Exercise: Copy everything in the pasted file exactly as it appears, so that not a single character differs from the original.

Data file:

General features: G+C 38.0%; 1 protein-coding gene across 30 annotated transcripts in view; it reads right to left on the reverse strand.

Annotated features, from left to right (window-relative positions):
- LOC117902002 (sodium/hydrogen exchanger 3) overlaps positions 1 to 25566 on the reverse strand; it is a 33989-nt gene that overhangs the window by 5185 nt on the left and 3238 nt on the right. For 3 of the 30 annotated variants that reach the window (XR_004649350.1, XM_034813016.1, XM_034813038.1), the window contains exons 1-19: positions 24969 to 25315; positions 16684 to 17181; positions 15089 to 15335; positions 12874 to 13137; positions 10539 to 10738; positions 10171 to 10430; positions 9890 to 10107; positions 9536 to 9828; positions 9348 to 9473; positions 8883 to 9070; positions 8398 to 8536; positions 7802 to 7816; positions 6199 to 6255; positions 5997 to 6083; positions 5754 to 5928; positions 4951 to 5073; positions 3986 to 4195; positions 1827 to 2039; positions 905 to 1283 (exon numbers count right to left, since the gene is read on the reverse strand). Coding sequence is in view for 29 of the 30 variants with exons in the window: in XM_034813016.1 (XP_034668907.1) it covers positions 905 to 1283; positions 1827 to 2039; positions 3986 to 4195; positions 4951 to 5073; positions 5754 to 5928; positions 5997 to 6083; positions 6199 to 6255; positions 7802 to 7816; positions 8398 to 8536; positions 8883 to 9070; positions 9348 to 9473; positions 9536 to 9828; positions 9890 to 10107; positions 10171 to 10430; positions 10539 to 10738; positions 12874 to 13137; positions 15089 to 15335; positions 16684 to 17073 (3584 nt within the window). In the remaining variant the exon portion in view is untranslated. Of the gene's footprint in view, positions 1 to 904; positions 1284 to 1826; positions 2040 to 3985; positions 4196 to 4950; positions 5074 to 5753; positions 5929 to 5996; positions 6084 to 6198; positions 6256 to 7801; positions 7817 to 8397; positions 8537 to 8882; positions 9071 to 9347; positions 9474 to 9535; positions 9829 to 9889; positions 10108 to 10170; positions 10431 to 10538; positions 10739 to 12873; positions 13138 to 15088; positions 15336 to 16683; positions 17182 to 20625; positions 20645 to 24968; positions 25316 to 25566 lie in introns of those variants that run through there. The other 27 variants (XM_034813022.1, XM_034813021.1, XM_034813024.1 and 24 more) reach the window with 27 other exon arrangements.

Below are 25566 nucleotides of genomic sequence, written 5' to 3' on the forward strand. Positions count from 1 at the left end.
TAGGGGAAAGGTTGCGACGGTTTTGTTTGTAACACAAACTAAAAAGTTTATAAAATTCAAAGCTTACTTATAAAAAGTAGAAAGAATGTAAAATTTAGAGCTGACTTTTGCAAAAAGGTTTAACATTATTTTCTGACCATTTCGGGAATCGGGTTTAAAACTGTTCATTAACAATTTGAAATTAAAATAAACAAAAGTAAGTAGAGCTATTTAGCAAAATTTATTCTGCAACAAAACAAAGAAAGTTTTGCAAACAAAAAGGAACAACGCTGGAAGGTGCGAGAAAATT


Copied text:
General features: G+C 38.0%; 1 protein-coding gene across 30 annotated transcripts in view; it reads right to left on the reverse strand.

Annotated features, from left to right (window-relative positions):
- LOC117902002 (sodium/hydrogen exchanger 3) overlaps positions 1 to 25566 on the reverse strand; it is a 33989-nt gene that overhangs the window by 5185 nt on the left and 3238 nt on the right. For 3 of the 30 annotated variants that reach the window (XR_004649350.1, XM_034813016.1, XM_034813038.1), the window contains exons 1-19: positions 24969 to 25315; positions 16684 to 17181; positions 15089 to 15335; positions 12874 to 13137; positions 10539 to 10738; positions 10171 to 10430; positions 9890 to 10107; positions 9536 to 9828; positions 9348 to 9473; positions 8883 to 9070; positions 8398 to 8536; positions 7802 to 7816; positions 6199 to 6255; positions 5997 to 6083; positions 5754 to 5928; positions 4951 to 5073; positions 3986 to 4195; positions 1827 to 2039; positions 905 to 1283 (exon numbers count right to left, since the gene is read on the reverse strand). Coding sequence is in view for 29 of the 30 variants with exons in the window: in XM_034813016.1 (XP_034668907.1) it covers positions 905 to 1283; positions 1827 to 2039; positions 3986 to 4195; positions 4951 to 5073; positions 5754 to 5928; positions 5997 to 6083; positions 6199 to 6255; positions 7802 to 7816; positions 8398 to 8536; positions 8883 to 9070; positions 9348 to 9473; positions 9536 to 9828; positions 9890 to 10107; positions 10171 to 10430; positions 10539 to 10738; positions 12874 to 13137; positions 15089 to 15335; positions 16684 to 17073 (3584 nt within the window). In the remaining variant the exon portion in view is untranslated. Of the gene's footprint in view, positions 1 to 904; positions 1284 to 1826; positions 2040 to 3985; positions 4196 to 4950; positions 5074 to 5753; positions 5929 to 5996; positions 6084 to 6198; positions 6256 to 7801; positions 7817 to 8397; positions 8537 to 8882; positions 9071 to 9347; positions 9474 to 9535; positions 9829 to 9889; positions 10108 to 10170; positions 10431 to 10538; positions 10739 to 12873; positions 13138 to 15088; positions 15336 to 16683; positions 17182 to 20625; positions 20645 to 24968; positions 25316 to 25566 lie in introns of those variants that run through there. The other 27 variants (XM_034813022.1, XM_034813021.1, XM_034813024.1 and 24 more) reach the window with 27 other exon arrangements.

Below are 25566 nucleotides of genomic sequence, written 5' to 3' on the forward strand. Positions count from 1 at the left end.
TAGGGGAAAGGTTGCGACGGTTTTGTTTGTAACACAAACTAAAAAGTTTATAAAATTCAAAGCTTACTTATAAAAAGTAGAAAGAATGTAAAATTTAGAGCTGACTTTTGCAAAAAGGTTTAACATTATTTTCTGACCATTTCGGGAATCGGGTTTAAAACTGTTCATTAACAATTTGAAATTAAAATAAACAAAAGTAAGTAGAGCTATTTAGCAAAATTTATTCTGCAACAAAACAAAGAAAGTTTTGCAAACAAAAAGGAACAACGCTGGAAGGTGCGAGAAAATT